Finding Glacier National Park0
The national parks system in the United States celebrates 100 years of service through recreation, conservation, and historic preservation this year. They have launched a campaign to “find your park”. Unique diving opportunities abound in many of these parks. I discovered an opportunity to dive historic artifacts in one of my favorite parks, Glacier National Park.
Getting to Lake McDonald
Glacier National Park features extraordinary vistas carved into the mountains by retreating glaciers. Views from the Going to the Sun road in the park are unrivaled and unfettered by development.
The remoteness of the park makes reaching it a small journey. I flew into the nearest affordable commercial airport in Spokane, Washington and rented a car to reach the park. The drive to Lake McDonald from Spokane takes five hours, so I left early the next morning.
Since I would not be able to dive my first day in Glacier National Park, I planned my first dive in Idaho. I paused for a remarkable shore dive with Divers West in Lake Coeur d’Alene from Independence Point. Allen Worst led me to the Seeweewana, an excursion cruise boat sunk in 1988. I enjoyed photographing the stack on this well preserved wreck in 72 ft. (22m) of fresh water.
From there, I continued my journey through northern Idaho and into Montana. The mountains led me through the unexpectedly beautiful Coeur d’Alene National Forest.
While I could have stayed in the park, I booked lodging in Kalispell, an hour outside Glacier National Park. Hotels and restaurants dot this small town an hour from the park. Once in the park, the first dive site is only two miles from the entrance near the Apgar Visitor Center.
The largest lake in Glacier National Park, it boasts a depth of 472 ft. (130m), filled with melted glacial water. Size and depth of Lake McDonald limits diving to the shoreline.
Though the shoreline was full with stones, they quickly gave way to a sandy bottom. Fins can very easily stir the bottom. When clear, the objects appear vividly as if they only just sank. No vegetation obscures surfaces.
While these are common objects, they look different from our modern tools. I found them intriguing as they protruded in the same position from which they fell a century before. The artifacts are protected. Any moving, taking, or disruption of them is illegal.
Another site less well known in Lake McDonald is near Sprague Creek further up the Going to the Sun Road. A group of immense trees slid into the lake during a historic landslide. They stand in the lake, forever uprooted and ghostly reminders of nature’s power to transform.
Dive flags are mandatory for any diving activities. The water is clear, so a park ranger will easily be able to see if you are diving without carrying a flag. Some boating activity also takes place on the lake.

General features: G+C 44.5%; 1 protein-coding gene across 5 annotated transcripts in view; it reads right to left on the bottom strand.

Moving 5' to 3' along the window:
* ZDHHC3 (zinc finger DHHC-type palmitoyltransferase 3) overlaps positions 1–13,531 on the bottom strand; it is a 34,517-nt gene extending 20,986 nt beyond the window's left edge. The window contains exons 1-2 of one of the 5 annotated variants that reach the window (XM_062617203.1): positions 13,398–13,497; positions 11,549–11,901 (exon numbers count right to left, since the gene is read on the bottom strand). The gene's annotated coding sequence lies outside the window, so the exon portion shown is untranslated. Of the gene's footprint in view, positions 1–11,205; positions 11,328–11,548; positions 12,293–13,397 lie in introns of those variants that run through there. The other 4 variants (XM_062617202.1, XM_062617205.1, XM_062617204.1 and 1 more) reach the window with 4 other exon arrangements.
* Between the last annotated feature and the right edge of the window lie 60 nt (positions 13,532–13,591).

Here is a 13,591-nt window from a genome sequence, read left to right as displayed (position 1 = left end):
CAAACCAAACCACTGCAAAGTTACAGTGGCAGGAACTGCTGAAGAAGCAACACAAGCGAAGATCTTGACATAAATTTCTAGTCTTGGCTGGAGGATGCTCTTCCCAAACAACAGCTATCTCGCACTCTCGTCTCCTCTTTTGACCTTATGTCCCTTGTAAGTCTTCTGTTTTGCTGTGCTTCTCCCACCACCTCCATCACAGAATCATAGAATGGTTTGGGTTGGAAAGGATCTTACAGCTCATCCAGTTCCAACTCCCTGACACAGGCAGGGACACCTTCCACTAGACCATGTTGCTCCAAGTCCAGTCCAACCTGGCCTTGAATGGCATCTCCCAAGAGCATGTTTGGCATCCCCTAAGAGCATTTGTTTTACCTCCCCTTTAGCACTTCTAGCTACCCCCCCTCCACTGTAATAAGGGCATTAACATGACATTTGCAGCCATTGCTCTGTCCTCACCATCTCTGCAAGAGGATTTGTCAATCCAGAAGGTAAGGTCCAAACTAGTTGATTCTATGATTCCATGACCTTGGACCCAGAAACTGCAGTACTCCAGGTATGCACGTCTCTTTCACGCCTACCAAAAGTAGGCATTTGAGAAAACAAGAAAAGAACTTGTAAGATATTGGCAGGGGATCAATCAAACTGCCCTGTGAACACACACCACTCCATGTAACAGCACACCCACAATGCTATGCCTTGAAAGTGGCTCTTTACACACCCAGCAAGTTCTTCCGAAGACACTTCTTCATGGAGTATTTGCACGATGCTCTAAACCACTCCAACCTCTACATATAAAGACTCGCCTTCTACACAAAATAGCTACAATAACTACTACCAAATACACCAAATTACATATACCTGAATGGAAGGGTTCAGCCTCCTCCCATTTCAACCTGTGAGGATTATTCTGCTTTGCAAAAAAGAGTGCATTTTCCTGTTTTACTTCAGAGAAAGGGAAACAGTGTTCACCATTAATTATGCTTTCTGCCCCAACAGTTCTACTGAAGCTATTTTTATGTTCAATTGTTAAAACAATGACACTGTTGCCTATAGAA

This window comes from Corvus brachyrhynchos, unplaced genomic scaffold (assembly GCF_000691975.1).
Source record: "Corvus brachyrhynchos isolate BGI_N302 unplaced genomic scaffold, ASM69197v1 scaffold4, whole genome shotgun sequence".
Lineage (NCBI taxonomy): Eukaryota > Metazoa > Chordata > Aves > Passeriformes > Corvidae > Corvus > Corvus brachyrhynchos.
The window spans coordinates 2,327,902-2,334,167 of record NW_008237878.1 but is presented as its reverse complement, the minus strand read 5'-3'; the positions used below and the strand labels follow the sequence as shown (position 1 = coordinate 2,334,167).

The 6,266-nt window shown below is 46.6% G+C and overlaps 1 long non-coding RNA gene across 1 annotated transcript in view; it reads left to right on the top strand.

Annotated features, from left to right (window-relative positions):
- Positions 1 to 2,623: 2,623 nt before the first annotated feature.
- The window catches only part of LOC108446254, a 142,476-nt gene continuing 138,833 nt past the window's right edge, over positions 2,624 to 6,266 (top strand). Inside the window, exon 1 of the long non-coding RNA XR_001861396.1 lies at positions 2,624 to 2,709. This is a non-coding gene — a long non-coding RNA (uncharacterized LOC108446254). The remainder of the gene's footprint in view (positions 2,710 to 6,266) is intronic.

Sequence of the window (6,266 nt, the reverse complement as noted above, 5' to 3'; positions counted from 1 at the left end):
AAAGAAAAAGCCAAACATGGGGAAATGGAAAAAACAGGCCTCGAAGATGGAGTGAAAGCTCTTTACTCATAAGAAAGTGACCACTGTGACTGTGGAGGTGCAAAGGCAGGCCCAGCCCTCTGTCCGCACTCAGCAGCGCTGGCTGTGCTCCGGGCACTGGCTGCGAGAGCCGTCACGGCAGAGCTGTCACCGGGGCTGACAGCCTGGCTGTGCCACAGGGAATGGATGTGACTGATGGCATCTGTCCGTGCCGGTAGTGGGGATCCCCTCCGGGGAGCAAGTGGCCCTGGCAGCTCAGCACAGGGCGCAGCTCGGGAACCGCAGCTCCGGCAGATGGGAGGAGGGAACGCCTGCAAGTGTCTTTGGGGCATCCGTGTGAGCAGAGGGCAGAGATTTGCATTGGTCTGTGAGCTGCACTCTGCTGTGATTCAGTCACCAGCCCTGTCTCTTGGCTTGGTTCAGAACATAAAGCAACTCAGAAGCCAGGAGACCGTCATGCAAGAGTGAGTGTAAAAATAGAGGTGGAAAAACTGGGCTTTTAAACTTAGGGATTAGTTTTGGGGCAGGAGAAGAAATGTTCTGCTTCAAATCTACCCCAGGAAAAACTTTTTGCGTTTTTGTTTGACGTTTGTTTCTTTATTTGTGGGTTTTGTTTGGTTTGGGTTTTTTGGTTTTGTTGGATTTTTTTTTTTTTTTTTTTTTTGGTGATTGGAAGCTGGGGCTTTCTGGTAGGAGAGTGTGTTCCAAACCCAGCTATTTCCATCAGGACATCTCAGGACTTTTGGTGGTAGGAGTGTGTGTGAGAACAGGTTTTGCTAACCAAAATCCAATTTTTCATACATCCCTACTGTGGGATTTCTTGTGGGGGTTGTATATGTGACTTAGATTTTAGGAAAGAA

Once you set equipment on the shoreline, it’s an easy sloping walk across stones into the lake. Any direction will lead you past interesting historic artifacts left from park construction in 1910. Shovels, rakes, a kitchen sink, and other artifacts dot the bottom within recreational limits. The dive is considered an altitude dive at 3,153 ft. (961m). Water clarity can lure you to the depths just as with an oceanic dive in blue water.
Dry suits are mandatory to enjoy 45°F (7°C) temperatures found during summer. I also donned a thick hood and dry gloves, but was dry and comfortable. My buddies from Glacier Divers wore wetsuits but are used to the cold weather. They also provided me with weights and cylinders for my dive. Without them, I would have needed to rent equipment from Divers West in Idaho and return it several days later.
Continuing the Adventure
The dives were beautiful. My buddy and I recounted our adventure during lunch at a park restaurant near Sprague Creek Campground.
I later drove to Logan Pass Visitor Center at an elevation of 6,646 ft. (2,025m) on the Going to the Sun road. Rising in elevation after a dive risks decompression sickness, so it is best to plan to rest overnight before heading to any mountain summits. They are worth the wait, because my hike on the Hidden Lake Nature Trail led past mountain goats and ended in a wide vista.
As I looked out onto Hidden Lake, I wondered when I would next be able to dive Glacier National Park and if I could visit other beautiful waters in this remarkable park.
About the Author – Jennifer Idol the first woman to dive 50 states. She’s earned more than 26 certifications and has been diving for 20 years. Her photography and articles are published inDIVER, Sport Diver, Outdoor Oklahoma, SCUBA & H2O Adventure, and Texas Aquatic Science. American Immersion A wonderful new book by Jennifer Idol
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